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Spinal cord compression by a solitary metastasis from a low grade leydig cell tumour: a case report and review of the literature.

Samoladas EP, Anbar AS, Lucas JD, Fotiadis H, Chalidis BE - World J Surg Oncol (2008)

Bottom Line: At 2 years follow-up visit the patient is neurologically stable and disease free without other organs metastases.This is the first case in English literature, which shows that spinal metastases could occur even in the early stage of Leydig cell tumour, without other organs involvement.Aggressive surgical management of spinal metastases combined with post operative radiotherapy can give a better chance for long survivorship.

View Article: PubMed Central - HTML - PubMed

Affiliation: Spinal Unit, Guy's Hospital, London, UK. msamolad@gmail.com

ABSTRACT

Background: Leydig tumour is rare and there are only three cases with metastatic disease reported.

Case presentation: A 52 year-old Caucasian male was admitted, on emergency basis to the Orthopaedic Department with six weeks history of increasing midthoracic back pain, change in gait, poor balance, subjective weakness and numbness of the lower trunk and legs. MRI scan showed change in the signal intensity of T4 and T5 vertebral body but their height were maintained. Urgent T4 and T5 corpectomies, decompression of the spinal cord and reconstruction of the vertebral bodies were performed followed by radiotherapy. Neurological status significantly improved with a mild residual numbness over the dorsum of the right foot. The histology of the excised tumour was identical to the primary. At 2 years follow-up visit the patient is neurologically stable and disease free without other organs metastases.

Conclusion: This is the first case in English literature, which shows that spinal metastases could occur even in the early stage of Leydig cell tumour, without other organs involvement. Aggressive surgical management of spinal metastases combined with post operative radiotherapy can give a better chance for long survivorship.

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Related in: MedlinePlus

Lateral X ray of Thoracic spine.
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Related In: Results  -  Collection

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Figure 2: Lateral X ray of Thoracic spine.

Mentions: X-rays of the thoracic spine revealed a sclerotic appearance of the T4 vertebral body (Figure 1 &2) and an urgent Magnetic Resonance Imaging (MRI) showed quite dramatic change in the appearance of T4 compare to the previous CT despite the maintenance of vertebral body height. Furthermore, T5 vertebral body was also involved, but to a lesser extent. There was a soft tissue expansion into the extradural space causing spinal cord compression (Figure 3).


Spinal cord compression by a solitary metastasis from a low grade leydig cell tumour: a case report and review of the literature.

Samoladas EP, Anbar AS, Lucas JD, Fotiadis H, Chalidis BE - World J Surg Oncol (2008)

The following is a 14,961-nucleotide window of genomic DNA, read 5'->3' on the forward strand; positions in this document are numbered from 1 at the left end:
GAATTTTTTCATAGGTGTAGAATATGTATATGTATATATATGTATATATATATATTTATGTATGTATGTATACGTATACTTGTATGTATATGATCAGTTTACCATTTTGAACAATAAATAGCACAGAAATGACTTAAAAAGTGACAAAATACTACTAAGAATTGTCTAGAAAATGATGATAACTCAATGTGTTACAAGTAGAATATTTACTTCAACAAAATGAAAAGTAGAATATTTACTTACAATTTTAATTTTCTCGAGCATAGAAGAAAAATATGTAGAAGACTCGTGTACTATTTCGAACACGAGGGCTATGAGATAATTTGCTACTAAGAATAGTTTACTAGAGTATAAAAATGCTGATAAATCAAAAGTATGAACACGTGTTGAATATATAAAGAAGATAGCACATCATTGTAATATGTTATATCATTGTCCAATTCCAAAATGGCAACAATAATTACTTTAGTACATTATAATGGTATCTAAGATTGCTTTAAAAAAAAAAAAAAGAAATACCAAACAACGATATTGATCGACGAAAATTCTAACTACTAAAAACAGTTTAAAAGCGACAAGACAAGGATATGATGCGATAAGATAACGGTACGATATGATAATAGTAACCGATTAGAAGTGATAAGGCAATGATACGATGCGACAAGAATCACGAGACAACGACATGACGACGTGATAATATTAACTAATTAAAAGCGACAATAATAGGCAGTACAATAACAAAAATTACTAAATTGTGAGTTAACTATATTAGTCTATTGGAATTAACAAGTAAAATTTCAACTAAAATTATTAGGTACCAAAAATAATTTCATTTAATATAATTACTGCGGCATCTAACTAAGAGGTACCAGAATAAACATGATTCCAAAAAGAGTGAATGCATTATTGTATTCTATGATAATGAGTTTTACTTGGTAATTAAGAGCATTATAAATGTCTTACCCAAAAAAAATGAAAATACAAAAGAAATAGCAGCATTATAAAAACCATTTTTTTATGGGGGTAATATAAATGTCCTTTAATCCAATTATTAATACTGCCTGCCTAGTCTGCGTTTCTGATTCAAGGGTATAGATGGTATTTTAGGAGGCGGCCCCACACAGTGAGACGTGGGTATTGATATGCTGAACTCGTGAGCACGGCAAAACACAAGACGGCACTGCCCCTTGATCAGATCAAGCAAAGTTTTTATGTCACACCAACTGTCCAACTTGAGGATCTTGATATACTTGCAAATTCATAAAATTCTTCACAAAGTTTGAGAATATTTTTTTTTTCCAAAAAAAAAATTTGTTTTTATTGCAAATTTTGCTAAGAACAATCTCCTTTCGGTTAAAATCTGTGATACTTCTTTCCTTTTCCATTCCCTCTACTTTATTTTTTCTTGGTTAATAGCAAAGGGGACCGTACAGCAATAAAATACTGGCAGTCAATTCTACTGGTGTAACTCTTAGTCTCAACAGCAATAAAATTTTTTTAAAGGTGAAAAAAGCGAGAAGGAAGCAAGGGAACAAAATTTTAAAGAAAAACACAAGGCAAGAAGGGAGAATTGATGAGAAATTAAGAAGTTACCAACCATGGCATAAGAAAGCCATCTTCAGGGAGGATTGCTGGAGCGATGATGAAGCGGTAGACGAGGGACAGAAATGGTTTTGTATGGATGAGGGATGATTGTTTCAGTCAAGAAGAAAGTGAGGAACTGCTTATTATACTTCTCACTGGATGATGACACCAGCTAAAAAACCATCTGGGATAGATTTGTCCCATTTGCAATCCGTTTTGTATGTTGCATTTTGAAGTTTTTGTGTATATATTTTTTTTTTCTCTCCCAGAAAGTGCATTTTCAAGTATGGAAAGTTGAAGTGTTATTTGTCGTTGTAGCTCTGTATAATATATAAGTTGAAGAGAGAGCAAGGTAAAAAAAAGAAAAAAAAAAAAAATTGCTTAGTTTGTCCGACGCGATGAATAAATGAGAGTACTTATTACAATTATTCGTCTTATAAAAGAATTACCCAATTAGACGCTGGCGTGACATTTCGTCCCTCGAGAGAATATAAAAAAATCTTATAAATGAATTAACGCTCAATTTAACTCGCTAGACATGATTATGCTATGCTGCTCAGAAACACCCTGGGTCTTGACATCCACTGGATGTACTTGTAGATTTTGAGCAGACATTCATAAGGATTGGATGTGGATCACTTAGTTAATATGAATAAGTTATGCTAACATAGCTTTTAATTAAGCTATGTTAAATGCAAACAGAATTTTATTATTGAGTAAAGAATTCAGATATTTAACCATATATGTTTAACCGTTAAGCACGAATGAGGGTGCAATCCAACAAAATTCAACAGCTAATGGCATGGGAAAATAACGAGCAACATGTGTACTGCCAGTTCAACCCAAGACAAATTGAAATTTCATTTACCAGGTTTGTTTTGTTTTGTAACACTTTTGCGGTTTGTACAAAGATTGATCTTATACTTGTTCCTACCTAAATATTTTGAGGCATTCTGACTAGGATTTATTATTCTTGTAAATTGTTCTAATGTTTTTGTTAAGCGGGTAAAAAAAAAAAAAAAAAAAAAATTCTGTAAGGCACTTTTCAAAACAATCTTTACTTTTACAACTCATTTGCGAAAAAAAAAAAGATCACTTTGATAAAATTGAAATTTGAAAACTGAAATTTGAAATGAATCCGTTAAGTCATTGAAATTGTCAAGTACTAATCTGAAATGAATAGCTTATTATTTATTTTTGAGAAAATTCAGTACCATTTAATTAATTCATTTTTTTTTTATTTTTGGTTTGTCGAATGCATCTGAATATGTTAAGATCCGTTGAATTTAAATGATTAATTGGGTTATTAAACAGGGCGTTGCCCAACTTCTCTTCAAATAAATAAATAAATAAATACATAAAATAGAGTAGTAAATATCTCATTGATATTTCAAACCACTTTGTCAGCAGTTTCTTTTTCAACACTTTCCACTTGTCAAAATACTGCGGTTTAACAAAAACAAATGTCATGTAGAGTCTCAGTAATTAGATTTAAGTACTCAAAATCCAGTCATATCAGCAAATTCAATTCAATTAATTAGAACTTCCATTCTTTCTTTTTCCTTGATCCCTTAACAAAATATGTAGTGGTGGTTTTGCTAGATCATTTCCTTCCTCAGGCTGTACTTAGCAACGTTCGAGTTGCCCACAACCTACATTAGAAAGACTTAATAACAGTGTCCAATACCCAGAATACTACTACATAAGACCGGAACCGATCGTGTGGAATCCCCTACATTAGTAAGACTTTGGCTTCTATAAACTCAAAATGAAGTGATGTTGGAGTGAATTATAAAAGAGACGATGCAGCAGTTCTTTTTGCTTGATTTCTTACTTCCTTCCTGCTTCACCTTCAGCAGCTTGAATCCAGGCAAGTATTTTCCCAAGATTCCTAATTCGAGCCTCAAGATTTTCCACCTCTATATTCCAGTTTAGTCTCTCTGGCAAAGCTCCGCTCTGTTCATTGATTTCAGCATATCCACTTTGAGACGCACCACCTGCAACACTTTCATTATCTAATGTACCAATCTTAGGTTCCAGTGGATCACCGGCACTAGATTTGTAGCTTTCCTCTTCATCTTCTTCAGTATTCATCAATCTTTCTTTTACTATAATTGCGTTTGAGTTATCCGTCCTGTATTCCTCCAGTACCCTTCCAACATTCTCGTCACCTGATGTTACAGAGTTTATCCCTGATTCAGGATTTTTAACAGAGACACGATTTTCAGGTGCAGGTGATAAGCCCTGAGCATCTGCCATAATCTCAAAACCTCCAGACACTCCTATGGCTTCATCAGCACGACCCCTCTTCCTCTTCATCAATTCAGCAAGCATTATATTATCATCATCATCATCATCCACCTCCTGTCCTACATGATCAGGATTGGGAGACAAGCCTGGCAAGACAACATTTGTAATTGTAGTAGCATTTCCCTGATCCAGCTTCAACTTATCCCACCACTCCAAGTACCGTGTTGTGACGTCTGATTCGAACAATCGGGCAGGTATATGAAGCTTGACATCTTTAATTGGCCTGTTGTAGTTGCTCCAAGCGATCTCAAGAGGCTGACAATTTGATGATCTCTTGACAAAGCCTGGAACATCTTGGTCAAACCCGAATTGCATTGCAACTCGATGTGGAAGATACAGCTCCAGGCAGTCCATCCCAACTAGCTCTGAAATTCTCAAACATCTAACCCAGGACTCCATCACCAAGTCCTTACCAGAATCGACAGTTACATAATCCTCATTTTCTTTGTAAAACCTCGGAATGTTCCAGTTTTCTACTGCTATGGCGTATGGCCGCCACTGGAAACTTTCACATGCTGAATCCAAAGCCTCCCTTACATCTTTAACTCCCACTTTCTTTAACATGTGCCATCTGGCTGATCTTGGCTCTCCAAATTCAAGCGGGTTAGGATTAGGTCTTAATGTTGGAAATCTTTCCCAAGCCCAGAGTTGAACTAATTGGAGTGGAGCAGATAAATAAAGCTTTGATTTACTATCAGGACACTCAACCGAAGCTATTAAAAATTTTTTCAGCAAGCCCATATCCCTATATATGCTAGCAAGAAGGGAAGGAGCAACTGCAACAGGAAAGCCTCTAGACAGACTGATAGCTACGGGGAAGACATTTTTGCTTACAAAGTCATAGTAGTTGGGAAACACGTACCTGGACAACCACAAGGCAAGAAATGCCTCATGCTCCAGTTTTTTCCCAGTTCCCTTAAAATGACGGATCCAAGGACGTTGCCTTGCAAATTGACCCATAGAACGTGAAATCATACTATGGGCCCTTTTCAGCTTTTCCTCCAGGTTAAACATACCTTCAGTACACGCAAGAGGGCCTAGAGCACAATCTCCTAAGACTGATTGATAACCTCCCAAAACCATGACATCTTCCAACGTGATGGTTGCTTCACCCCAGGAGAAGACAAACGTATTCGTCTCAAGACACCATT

Lateral X ray of Thoracic spine.
© Copyright Policy - open-access
Related In: Results  -  Collection

License
Show All Figures
getmorefigures.php?uid=PMC2483278&req=5

Figure 2: Lateral X ray of Thoracic spine.
Mentions: X-rays of the thoracic spine revealed a sclerotic appearance of the T4 vertebral body (Figure 1 &2) and an urgent Magnetic Resonance Imaging (MRI) showed quite dramatic change in the appearance of T4 compare to the previous CT despite the maintenance of vertebral body height. Furthermore, T5 vertebral body was also involved, but to a lesser extent. There was a soft tissue expansion into the extradural space causing spinal cord compression (Figure 3).

Bottom Line: At 2 years follow-up visit the patient is neurologically stable and disease free without other organs metastases.This is the first case in English literature, which shows that spinal metastases could occur even in the early stage of Leydig cell tumour, without other organs involvement.Aggressive surgical management of spinal metastases combined with post operative radiotherapy can give a better chance for long survivorship.

View Article: PubMed Central - HTML - PubMed

Affiliation: Spinal Unit, Guy's Hospital, London, UK. msamolad@gmail.com

ABSTRACT

Background: Leydig tumour is rare and there are only three cases with metastatic disease reported.

Case presentation: A 52 year-old Caucasian male was admitted, on emergency basis to the Orthopaedic Department with six weeks history of increasing midthoracic back pain, change in gait, poor balance, subjective weakness and numbness of the lower trunk and legs. MRI scan showed change in the signal intensity of T4 and T5 vertebral body but their height were maintained. Urgent T4 and T5 corpectomies, decompression of the spinal cord and reconstruction of the vertebral bodies were performed followed by radiotherapy. Neurological status significantly improved with a mild residual numbness over the dorsum of the right foot. The histology of the excised tumour was identical to the primary. At 2 years follow-up visit the patient is neurologically stable and disease free without other organs metastases.

Conclusion: This is the first case in English literature, which shows that spinal metastases could occur even in the early stage of Leydig cell tumour, without other organs involvement. Aggressive surgical management of spinal metastases combined with post operative radiotherapy can give a better chance for long survivorship.

Show MeSH
Related in: MedlinePlus